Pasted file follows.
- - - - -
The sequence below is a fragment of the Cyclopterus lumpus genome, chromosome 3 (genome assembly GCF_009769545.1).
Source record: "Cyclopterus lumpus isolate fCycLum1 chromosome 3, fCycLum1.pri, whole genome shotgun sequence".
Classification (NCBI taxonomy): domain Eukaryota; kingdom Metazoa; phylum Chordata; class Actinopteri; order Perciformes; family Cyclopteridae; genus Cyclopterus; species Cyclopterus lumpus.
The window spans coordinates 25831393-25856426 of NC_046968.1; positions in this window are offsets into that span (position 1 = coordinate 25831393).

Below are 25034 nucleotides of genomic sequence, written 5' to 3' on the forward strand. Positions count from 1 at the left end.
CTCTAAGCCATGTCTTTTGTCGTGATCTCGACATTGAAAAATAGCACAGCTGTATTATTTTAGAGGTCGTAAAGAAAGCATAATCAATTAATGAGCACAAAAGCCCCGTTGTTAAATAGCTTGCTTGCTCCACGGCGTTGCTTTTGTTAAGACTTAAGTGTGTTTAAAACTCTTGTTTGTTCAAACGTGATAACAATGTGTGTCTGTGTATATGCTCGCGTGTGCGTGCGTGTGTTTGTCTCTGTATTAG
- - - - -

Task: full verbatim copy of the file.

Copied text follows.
The sequence below is a fragment of the Cyclopterus lumpus genome, chromosome 3 (genome assembly GCF_009769545.1).
Source record: "Cyclopterus lumpus isolate fCycLum1 chromosome 3, fCycLum1.pri, whole genome shotgun sequence".
Classification (NCBI taxonomy): domain Eukaryota; kingdom Metazoa; phylum Chordata; class Actinopteri; order Perciformes; family Cyclopteridae; genus Cyclopterus; species Cyclopterus lumpus.
The window spans coordinates 25831393-25856426 of NC_046968.1; positions in this window are offsets into that span (position 1 = coordinate 25831393).

Below are 25034 nucleotides of genomic sequence, written 5' to 3' on the forward strand. Positions count from 1 at the left end.
CTCTAAGCCATGTCTTTTGTCGTGATCTCGACATTGAAAAATAGCACAGCTGTATTATTTTAGAGGTCGTAAAGAAAGCATAATCAATTAATGAGCACAAAAGCCCCGTTGTTAAATAGCTTGCTTGCTCCACGGCGTTGCTTTTGTTAAGACTTAAGTGTGTTTAAAACTCTTGTTTGTTCAAACGTGATAACAATGTGTGTCTGTGTATATGCTCGCGTGTGCGTGCGTGTGTTTGTCTCTGTATTAG